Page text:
ISSN 2330-717X

Pakistan A Victim Of Tug Of War Among Super Powers – OpEd


This year Pakistan is celebrating Independence Day 14th August, when the clouds of imminent default are getting thicker. While the people have complete faith in the economic resilience on the country, a lot needs to be done on war footings.


To carve out its future strategy, a dispassionate review of nearly three-quarters of a century has to be done, find out the mistakes and develop a conviction that Pakistan is a sovereign state and not a colony of any global or regional super power.

It is an undeniable fact that since independence Pakistan has remained the focus of global and regional super powers. The country is termed a natural corridor for trade, gateway to Central Asia and landlocked Afghanistan. 

The perception is getting credence often regimes are installed and toppled in Pakistan by the super powers to achieve their vested interest. This is evident from Pakistan fighting US-proxy war is Afghanistan for more than four decades and love and hate relationship with India.

At present Pakistan faces extremely volatile situation, which has become a threat for its own existence. Fighting a US proxy in Afghanistan has completely destroyed the economic and social fabric of the country. Pakistan is suffering from the influx of foreign militant groups getting funds and arms from different global operators.

Analysts say over the years Pakistan has been towing US foreign policy and military agenda, which has often offended Russia, China, India and Iran. To improve internal security Pakistan must revisit its foreign policy, particularly relationship with Afghanistan, India and Iran, enjoying common borders with the country. It may not be wrong to say that at present Pakistan doesn’t enjoy cordial relation with none of these countries.


Many Pakistanis believe that when Britain decided to take an exit from the subcontinent in 1947 it left a thorn, Kashmir. Since independence India and Pakistan have been living in constant state of war, spending billions of dollars annually on the purchase of conventional as well as non-conventional arms and have also attained the status of atomic powers. However, both the countries suffer from extreme poverty. 

There seems no probability of reconciliation between the two countries because of presence of hawks on both the sides. Even the trade relations could not be normalized due to the lingering Kashmir dispute as Hindus are not ready for another division of Hindustan on the basis of religion.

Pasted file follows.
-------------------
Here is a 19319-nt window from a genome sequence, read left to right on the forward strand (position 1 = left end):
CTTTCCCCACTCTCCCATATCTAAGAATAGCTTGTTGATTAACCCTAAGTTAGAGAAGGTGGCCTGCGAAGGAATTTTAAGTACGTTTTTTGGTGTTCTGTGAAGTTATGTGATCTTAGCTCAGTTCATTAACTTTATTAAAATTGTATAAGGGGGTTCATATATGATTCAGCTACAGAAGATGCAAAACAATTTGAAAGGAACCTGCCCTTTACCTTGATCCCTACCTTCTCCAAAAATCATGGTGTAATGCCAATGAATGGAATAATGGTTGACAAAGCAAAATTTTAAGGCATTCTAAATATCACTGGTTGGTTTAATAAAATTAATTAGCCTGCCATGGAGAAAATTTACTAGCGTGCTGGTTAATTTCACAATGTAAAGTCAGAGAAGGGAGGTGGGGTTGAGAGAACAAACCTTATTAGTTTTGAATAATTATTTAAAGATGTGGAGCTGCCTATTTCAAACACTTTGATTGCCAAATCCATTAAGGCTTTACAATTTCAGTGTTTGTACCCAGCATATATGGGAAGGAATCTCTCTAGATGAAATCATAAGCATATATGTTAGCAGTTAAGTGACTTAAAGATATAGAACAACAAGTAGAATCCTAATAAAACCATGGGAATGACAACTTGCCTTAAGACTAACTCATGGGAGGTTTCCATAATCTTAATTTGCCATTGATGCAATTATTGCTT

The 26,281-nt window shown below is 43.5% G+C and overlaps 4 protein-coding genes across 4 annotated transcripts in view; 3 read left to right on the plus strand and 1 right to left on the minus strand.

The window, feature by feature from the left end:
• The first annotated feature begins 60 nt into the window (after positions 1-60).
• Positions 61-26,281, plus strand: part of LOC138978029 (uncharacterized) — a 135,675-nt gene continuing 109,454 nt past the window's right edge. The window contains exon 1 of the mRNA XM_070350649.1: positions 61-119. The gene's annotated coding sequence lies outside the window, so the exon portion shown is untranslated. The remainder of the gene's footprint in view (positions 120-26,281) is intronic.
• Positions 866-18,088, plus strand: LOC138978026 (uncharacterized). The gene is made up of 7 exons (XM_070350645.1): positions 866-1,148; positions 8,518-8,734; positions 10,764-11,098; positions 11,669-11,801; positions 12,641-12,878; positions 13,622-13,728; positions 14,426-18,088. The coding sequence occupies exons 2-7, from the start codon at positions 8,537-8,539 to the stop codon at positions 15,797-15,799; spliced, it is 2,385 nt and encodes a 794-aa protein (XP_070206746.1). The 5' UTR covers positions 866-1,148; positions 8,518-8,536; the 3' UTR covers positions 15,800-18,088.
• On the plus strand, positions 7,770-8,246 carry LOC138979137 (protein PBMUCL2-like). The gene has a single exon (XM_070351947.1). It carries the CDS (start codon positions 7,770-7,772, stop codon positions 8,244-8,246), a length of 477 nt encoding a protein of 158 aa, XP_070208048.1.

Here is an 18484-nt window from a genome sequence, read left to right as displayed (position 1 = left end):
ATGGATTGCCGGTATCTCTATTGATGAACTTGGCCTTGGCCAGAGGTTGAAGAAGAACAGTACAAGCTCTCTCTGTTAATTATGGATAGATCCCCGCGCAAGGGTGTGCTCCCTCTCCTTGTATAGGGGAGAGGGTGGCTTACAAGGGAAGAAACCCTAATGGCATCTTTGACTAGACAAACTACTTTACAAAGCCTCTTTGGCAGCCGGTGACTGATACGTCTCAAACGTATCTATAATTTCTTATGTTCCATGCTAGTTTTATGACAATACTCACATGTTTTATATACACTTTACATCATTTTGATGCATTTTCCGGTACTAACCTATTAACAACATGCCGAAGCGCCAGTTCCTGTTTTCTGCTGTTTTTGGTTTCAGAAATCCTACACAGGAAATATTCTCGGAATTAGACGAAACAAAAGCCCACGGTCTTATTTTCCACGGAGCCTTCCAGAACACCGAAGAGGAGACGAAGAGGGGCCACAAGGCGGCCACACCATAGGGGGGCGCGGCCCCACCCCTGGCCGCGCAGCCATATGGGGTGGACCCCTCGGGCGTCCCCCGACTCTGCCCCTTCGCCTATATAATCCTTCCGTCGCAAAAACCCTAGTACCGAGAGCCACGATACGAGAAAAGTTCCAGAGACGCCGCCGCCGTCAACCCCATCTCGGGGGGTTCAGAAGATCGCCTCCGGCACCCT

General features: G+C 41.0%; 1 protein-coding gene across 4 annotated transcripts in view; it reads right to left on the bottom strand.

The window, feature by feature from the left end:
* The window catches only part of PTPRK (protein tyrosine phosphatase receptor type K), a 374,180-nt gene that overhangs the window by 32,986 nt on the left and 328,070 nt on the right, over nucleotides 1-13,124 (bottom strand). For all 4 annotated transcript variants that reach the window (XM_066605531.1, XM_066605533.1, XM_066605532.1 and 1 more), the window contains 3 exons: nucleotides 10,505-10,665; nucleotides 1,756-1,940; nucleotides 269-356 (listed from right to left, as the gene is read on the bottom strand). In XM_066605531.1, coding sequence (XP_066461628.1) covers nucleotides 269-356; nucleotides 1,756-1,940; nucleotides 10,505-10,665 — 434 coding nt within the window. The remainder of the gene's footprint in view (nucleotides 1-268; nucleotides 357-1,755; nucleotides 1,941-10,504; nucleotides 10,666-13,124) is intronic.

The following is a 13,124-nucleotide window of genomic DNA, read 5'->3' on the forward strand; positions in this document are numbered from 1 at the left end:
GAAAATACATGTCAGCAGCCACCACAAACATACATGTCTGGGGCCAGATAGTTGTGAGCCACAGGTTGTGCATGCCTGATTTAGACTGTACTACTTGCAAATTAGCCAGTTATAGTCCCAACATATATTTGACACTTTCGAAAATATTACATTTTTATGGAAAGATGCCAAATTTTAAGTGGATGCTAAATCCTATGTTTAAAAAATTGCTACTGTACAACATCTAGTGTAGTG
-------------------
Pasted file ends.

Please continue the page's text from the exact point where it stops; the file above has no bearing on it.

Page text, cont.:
Iran has been persistently enduring economic sanctions for more than four decades. Pakistan suffers from severe energy crisis but it is not allowed to construct Iran-Pakistan gas pipeline or even buy Iranian crude oil under food for oil program. Iran has often complaint that certain outfits, most notorious being Jundullah, having its base in Baluchistan province of Pakistan, are involved in cross border terrorism.

Pakistan offers the shortest and most cost effective route to landlocked Afghanistan, leading to Central Asian countries. Gwadar deep seaport has been constructed in Baluchistan province with the financial and technical assistance of China. India often raises its concerns on Chinese presence along Pakistan’s coastal belt. However, it is on record that India played a key role in the construction of Chabahar port in Iran as well as road and rail links up to Central Asia via Afghanistan.

Pakistanis completely fail to understand the duality of US policy. India was asked to withdraw itself from Iran-Pakistan-India gas pipeline project and also rewarded nuclear technology in return. However, it was not stopped from building port and supporting infrastructure in Iran.

Shabbir H. Kazmi

Shabbir H. Kazmi is an economic analyst from Pakistan. He has been writing for local and foreign publications for about quarter of a century. He maintains the blog ‘Geo Politics in South Asia and MENA’. He can be contacted at [email protected]

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